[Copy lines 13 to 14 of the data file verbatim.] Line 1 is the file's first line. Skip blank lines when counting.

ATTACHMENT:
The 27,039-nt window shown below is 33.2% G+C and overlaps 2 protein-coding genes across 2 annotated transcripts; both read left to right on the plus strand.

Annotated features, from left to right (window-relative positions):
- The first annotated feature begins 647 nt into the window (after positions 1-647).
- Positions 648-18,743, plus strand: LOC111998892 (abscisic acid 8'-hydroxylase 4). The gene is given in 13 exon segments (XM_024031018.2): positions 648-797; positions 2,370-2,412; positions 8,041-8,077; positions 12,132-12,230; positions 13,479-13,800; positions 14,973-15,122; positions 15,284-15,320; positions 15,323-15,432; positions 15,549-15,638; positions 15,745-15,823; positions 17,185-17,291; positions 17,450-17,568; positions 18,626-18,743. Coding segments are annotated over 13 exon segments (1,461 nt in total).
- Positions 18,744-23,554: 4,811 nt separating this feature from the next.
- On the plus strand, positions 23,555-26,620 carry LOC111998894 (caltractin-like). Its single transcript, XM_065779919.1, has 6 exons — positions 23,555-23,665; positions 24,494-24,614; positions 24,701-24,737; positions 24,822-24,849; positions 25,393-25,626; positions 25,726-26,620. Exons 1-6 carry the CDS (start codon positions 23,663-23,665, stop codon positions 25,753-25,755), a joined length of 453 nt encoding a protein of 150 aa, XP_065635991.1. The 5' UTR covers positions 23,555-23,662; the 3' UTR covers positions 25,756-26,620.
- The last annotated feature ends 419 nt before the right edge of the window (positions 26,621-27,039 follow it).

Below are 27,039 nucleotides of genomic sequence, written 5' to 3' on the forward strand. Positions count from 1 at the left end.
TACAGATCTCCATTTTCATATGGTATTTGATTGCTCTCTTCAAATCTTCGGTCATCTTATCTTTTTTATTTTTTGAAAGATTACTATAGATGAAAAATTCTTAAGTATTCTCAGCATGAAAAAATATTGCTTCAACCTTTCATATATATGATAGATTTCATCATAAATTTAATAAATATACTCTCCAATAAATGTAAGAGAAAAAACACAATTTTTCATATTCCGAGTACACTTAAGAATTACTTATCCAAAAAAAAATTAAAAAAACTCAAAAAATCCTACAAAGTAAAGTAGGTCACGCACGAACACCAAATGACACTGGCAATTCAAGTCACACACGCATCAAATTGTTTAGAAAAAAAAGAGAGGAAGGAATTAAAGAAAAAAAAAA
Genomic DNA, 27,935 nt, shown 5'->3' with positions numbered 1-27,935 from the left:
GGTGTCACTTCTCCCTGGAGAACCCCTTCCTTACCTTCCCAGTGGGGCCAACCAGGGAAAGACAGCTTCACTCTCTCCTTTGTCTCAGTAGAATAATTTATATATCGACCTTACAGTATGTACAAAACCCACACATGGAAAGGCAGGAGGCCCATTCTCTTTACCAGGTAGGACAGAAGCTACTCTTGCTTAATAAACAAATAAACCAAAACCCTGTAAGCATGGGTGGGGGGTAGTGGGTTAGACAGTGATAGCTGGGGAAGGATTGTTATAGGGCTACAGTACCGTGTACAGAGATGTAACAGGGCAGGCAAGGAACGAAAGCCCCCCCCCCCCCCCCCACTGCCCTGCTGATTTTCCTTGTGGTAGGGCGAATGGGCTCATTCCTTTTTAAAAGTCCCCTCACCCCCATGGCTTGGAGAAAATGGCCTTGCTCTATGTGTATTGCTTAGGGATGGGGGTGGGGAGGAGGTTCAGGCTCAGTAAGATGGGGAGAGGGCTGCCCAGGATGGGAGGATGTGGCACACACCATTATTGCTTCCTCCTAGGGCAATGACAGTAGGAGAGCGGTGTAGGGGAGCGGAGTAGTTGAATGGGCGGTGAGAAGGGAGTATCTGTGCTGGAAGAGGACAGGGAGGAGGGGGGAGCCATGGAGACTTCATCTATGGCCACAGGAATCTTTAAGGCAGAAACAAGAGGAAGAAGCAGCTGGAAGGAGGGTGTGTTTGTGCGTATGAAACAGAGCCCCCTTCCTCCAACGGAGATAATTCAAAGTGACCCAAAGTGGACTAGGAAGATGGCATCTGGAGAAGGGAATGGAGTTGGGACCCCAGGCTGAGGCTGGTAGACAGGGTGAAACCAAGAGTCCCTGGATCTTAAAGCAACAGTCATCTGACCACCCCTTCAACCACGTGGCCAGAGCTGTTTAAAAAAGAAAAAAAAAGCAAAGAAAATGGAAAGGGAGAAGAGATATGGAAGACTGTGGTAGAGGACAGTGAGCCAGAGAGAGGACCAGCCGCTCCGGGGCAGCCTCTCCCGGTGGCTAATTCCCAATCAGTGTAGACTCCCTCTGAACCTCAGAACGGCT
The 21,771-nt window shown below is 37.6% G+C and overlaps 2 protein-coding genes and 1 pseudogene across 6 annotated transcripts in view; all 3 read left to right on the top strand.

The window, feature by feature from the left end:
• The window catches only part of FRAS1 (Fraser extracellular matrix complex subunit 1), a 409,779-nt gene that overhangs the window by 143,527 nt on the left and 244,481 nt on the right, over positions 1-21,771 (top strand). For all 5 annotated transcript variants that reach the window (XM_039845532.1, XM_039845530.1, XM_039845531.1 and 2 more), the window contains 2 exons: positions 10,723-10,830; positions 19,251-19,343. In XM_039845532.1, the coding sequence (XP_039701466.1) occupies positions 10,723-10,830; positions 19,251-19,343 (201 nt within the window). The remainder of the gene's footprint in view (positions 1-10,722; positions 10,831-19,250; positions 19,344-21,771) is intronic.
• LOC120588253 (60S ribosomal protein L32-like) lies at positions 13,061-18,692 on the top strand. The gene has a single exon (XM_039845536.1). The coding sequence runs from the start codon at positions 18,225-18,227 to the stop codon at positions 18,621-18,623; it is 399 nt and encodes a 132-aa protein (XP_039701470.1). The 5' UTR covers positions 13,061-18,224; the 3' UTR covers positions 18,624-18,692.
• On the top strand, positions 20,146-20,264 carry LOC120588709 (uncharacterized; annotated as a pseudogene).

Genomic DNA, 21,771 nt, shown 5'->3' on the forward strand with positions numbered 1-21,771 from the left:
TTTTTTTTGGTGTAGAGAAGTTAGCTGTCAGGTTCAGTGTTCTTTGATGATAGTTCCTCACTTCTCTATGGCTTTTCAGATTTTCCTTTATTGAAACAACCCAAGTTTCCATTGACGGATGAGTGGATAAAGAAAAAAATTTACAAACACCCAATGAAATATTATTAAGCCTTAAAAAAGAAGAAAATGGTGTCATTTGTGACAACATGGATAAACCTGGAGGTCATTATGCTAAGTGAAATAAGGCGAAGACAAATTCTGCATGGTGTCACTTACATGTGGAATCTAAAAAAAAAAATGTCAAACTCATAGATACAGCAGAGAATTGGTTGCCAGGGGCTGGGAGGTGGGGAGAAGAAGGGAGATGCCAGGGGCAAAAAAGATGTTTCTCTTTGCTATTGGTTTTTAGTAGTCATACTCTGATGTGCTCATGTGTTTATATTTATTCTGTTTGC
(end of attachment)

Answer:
The window, feature by feature from the left end:
• The window catches only part of FRAS1 (Fraser extracellular matrix complex subunit 1), a 409,779-nt gene that overhangs the window by 143,527 nt on the left and 244,481 nt on the right, over positions 1-21,771 (top strand). For all 5 annotated transcript variants that reach the window (XM_039845532.1, XM_039845530.1, XM_039845531.1 and 2 more), the window contains 2 exons: positions 10,723-10,830; positions 19,251-19,343. In XM_039845532.1, the coding sequence (XP_039701466.1) occupies positions 10,723-10,830; positions 19,251-19,343 (201 nt within the window). The remainder of the gene's footprint in view (positions 1-10,722; positions 10,831-19,250; positions 19,344-21,771) is intronic.